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3 Rules of Renting to Los Angeles Tenants
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The leases that we have our Los Angeles based tenants execute are quite lengthy. Our leases are drafted by very qualified real estate attorneys. Our leases are fully exhaustive and cover nearly every rental landlord/tenant scenario imaginable.

With that said, more often than not, tenants do not read the terms of the lease prior executing it. If tenants do not read the lease, how do they know what we expect of them in terms of behavior throughout the course of their tenancy?

This is why years ago we choose to condense the lease down to 3 basic simple rules, which we summarize with the tenants verbally prior to them executing the leases. We call them our “3 Rules of Renting” and they are:

  1. Tenants must pay rent in full and on time,
  2. Tenants must respect the property and
  3. Tenants must respect the quiet enjoyment rights of their neighbors.

This is it. Nothing more. Nothing less. We tell our new tenants that if they can follow these simple and easy “3 Rules of Renting” then we will have a harmonious relationship.

Tenants Must Pay Rent in Full and on Time:

We have very clear expectations with our tenants that they are to pay the full rental amount by the 3rd of each month and rent is considered late on the 4th. They are not to pay 50% of their rent but 100% of it. Are there instances where we have had to work with long term quality tenants since they have gone through a loss of a job or death in the family, sure we have. We work with them and prefer this, rather than lose them and spend time and money on an eviction. In these instances we have them sign a one-page document that they will pay the rent by X Date and agree to pay the late fee as well. This is the exception not the rule. All other tenants and situations, we expect full rent payment to be paid on time. In effort to streamline the rent collection process we use state of the art software, www.AppFolio.com. This allows for our tenants to pay rent in full and on time through their secure tenant portal and cuts down on our rent collection process.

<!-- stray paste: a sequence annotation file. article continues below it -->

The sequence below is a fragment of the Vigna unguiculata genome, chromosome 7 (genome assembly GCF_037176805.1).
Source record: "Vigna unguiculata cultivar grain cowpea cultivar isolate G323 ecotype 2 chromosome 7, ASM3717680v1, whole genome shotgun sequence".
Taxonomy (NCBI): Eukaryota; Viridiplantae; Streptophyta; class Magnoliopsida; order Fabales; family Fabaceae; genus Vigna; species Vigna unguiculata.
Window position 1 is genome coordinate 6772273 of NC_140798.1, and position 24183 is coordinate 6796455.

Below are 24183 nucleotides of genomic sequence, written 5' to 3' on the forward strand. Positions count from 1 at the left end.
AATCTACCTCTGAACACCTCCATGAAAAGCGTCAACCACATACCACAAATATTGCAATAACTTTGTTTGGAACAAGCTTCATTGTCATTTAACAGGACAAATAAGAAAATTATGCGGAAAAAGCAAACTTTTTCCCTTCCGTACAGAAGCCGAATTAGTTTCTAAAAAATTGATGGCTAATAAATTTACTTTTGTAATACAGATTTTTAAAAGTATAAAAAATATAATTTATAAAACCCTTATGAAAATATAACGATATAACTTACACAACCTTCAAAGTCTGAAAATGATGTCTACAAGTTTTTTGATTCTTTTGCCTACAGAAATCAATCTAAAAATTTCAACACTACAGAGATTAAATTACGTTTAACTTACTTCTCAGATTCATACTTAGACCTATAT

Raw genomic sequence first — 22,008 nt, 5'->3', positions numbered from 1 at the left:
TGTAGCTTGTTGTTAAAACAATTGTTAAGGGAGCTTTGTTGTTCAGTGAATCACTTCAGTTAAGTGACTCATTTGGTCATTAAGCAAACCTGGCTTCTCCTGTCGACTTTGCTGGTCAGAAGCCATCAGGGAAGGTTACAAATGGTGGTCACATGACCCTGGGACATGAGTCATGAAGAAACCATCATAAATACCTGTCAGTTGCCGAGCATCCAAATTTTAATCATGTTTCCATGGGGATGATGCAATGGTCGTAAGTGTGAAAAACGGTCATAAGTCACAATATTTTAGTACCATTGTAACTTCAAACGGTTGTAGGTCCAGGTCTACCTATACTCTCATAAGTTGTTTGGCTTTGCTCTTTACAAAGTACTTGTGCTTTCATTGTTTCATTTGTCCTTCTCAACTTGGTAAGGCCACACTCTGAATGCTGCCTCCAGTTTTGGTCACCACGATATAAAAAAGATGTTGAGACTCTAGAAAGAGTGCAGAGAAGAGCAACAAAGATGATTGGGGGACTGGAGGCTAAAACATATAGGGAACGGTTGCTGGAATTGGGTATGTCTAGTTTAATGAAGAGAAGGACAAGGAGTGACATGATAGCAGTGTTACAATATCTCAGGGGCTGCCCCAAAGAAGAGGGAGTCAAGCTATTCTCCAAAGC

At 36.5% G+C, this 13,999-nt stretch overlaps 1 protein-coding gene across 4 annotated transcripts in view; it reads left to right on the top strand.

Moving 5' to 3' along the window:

Tenants Must Respect The Property:

It sounds obvious that respecting the property is a rule, but it still amazes us how many tenants do not respect the property. We’re talking about the interior of their units, the exterior of the building, appliances and common areas (parking, pool, gates, etc.). This refers to such things as ensuring that cigarette butts are not thrown on the ground (assuming smoking is allowed by the owner), kids don’t take their crayon drawing skills to the walls and they don’t overuse the water (Example: tenants washing their cars on the premises with the water that the owner pays for).

Tenants Must Respect The Quiet Enjoyment Rights Of Their Neighbors

This rule refers to the fact that in California, each tenant has an implied right to the quiet enjoyment of the property – this means that once a tenant takes possession of the premises, the tenant is entitled to peaceful possession of those premises. A landlord’s failure to curb a tenant’s disruptive or abusive conduct might be found to be a breach of the covenant of quiet enjoyment. In such a case, eviction of a troublesome or nuisance tenant is the best way to protect the other tenant’s right to quiet enjoyment of the premises. In effort to avoid evictions and other costly sound proofing improvements, we set the expectation on the front end that tenants are not to make excessive and unnecessary noise to disrupt other tenants. We have House Rules handed out to each tenant and it is posted in the laundry room and above the mailboxes of each building. If tenants don’t respect the House Rules and thus violate another tenants’ quiet enjoyment of the property, that tenant may be in breach of their lease.

Conclusion:

While the “3 Rules of Renting” are not fool proof for avoiding undesirable tenants, we have found that verbally sharing these rules with our tenants, and obtaining their understanding/consent to complying with these rules, does set the right tone and expectations of our tenants from day one.